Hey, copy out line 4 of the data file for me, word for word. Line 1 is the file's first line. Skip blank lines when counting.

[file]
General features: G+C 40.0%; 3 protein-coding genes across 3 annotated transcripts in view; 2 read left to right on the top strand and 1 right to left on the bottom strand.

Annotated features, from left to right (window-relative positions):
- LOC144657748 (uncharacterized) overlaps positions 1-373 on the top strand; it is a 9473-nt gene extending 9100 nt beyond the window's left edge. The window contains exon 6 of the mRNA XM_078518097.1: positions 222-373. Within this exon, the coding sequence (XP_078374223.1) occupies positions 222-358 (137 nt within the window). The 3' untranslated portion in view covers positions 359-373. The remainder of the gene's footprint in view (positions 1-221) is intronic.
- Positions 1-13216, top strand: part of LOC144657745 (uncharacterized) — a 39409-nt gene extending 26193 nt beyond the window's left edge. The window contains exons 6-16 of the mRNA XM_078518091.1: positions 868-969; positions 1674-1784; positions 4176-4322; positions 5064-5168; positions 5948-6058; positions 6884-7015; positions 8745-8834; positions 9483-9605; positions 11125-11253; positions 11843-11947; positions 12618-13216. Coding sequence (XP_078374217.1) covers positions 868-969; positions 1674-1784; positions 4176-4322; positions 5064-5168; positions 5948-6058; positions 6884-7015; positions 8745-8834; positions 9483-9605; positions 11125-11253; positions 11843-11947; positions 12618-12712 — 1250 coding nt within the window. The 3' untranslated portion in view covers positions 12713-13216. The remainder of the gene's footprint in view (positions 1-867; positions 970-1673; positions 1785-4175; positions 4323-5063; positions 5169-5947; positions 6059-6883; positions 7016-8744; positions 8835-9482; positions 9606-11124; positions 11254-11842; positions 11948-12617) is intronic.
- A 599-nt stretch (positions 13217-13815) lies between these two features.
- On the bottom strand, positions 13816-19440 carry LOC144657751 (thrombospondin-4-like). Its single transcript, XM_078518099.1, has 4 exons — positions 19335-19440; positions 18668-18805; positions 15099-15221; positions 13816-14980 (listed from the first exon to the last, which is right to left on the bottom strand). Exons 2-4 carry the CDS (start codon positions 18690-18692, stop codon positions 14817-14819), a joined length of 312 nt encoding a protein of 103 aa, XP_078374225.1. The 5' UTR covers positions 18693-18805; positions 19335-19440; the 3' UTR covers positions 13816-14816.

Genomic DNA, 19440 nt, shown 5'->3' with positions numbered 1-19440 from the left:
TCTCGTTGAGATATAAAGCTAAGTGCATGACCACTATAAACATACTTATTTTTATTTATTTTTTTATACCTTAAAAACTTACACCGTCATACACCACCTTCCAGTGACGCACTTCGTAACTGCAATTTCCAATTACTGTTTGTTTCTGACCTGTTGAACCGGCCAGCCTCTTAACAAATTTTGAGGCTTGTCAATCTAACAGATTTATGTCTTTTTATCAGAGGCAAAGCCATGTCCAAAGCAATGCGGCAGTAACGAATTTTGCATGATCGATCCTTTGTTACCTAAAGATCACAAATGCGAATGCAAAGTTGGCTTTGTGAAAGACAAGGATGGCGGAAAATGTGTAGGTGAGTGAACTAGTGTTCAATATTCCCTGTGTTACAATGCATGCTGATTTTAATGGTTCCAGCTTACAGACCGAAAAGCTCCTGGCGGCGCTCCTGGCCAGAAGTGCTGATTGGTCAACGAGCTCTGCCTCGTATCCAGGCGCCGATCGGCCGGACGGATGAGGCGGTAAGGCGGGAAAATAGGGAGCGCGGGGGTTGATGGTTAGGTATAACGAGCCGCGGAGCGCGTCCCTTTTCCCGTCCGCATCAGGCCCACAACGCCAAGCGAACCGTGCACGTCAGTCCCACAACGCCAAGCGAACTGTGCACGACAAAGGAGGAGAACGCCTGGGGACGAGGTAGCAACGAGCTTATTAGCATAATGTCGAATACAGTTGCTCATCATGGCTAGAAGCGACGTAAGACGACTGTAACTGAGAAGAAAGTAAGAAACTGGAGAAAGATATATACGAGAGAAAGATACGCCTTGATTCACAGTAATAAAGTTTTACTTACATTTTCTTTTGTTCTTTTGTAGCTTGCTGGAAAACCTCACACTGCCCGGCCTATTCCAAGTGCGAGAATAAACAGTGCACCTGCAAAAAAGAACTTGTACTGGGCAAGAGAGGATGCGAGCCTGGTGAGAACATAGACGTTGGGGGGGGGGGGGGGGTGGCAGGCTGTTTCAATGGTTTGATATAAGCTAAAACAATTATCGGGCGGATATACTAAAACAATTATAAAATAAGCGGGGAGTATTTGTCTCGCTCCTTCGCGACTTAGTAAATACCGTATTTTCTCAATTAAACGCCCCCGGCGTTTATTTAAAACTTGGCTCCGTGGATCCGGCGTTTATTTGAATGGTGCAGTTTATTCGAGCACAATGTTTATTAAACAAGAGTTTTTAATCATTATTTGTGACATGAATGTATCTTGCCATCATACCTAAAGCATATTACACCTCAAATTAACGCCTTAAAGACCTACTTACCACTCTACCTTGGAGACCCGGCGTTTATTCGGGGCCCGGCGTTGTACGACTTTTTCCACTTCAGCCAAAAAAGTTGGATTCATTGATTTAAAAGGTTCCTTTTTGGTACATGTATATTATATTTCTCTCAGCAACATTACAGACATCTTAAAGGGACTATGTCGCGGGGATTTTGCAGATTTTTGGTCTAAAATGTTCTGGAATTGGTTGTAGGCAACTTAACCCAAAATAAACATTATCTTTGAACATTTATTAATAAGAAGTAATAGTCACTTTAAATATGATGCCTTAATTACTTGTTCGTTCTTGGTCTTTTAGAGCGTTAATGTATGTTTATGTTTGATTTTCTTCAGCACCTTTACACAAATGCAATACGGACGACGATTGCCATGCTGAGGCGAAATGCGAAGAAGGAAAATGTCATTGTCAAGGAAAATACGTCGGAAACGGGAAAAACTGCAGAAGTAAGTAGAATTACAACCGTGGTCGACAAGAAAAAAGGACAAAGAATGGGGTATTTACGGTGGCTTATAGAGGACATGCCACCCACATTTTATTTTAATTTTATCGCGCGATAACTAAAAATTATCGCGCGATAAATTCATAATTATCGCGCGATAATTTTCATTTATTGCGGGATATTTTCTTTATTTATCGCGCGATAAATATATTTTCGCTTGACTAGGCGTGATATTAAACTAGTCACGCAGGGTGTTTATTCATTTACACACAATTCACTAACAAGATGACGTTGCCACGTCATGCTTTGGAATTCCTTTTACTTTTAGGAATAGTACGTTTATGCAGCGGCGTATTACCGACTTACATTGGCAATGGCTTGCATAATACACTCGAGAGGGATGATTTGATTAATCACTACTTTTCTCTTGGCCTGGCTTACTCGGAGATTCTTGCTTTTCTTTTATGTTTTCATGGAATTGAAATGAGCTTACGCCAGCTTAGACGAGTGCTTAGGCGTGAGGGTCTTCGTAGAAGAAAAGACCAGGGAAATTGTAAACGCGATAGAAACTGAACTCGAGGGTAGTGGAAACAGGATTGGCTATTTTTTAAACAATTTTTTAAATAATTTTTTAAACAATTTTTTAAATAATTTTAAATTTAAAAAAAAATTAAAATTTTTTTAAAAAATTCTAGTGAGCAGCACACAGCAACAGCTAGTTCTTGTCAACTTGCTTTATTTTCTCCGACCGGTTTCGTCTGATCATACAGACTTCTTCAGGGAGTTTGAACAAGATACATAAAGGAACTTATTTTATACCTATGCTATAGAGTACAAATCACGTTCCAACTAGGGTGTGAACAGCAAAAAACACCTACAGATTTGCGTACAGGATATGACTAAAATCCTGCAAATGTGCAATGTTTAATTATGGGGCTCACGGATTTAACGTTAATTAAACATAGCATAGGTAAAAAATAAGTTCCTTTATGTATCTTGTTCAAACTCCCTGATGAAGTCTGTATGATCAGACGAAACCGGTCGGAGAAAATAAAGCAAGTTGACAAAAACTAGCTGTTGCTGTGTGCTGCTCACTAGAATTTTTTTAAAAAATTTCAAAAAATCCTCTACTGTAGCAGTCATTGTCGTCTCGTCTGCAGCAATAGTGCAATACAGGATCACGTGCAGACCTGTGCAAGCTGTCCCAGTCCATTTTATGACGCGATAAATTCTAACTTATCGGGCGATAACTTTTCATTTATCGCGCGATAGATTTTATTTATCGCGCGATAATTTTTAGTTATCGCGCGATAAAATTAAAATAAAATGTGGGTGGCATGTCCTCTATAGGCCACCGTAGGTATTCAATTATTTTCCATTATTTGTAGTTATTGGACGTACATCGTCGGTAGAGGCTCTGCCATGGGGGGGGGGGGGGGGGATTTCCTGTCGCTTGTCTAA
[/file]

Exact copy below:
- Positions 1-13216, top strand: part of LOC144657745 (uncharacterized) — a 39409-nt gene extending 26193 nt beyond the window's left edge. The window contains exons 6-16 of the mRNA XM_078518091.1: positions 868-969; positions 1674-1784; positions 4176-4322; positions 5064-5168; positions 5948-6058; positions 6884-7015; positions 8745-8834; positions 9483-9605; positions 11125-11253; positions 11843-11947; positions 12618-13216. Coding sequence (XP_078374217.1) covers positions 868-969; positions 1674-1784; positions 4176-4322; positions 5064-5168; positions 5948-6058; positions 6884-7015; positions 8745-8834; positions 9483-9605; positions 11125-11253; positions 11843-11947; positions 12618-12712 — 1250 coding nt within the window. The 3' untranslated portion in view covers positions 12713-13216. The remainder of the gene's footprint in view (positions 1-867; positions 970-1673; positions 1785-4175; positions 4323-5063; positions 5169-5947; positions 6059-6883; positions 7016-8744; positions 8835-9482; positions 9606-11124; positions 11254-11842; positions 11948-12617) is intronic.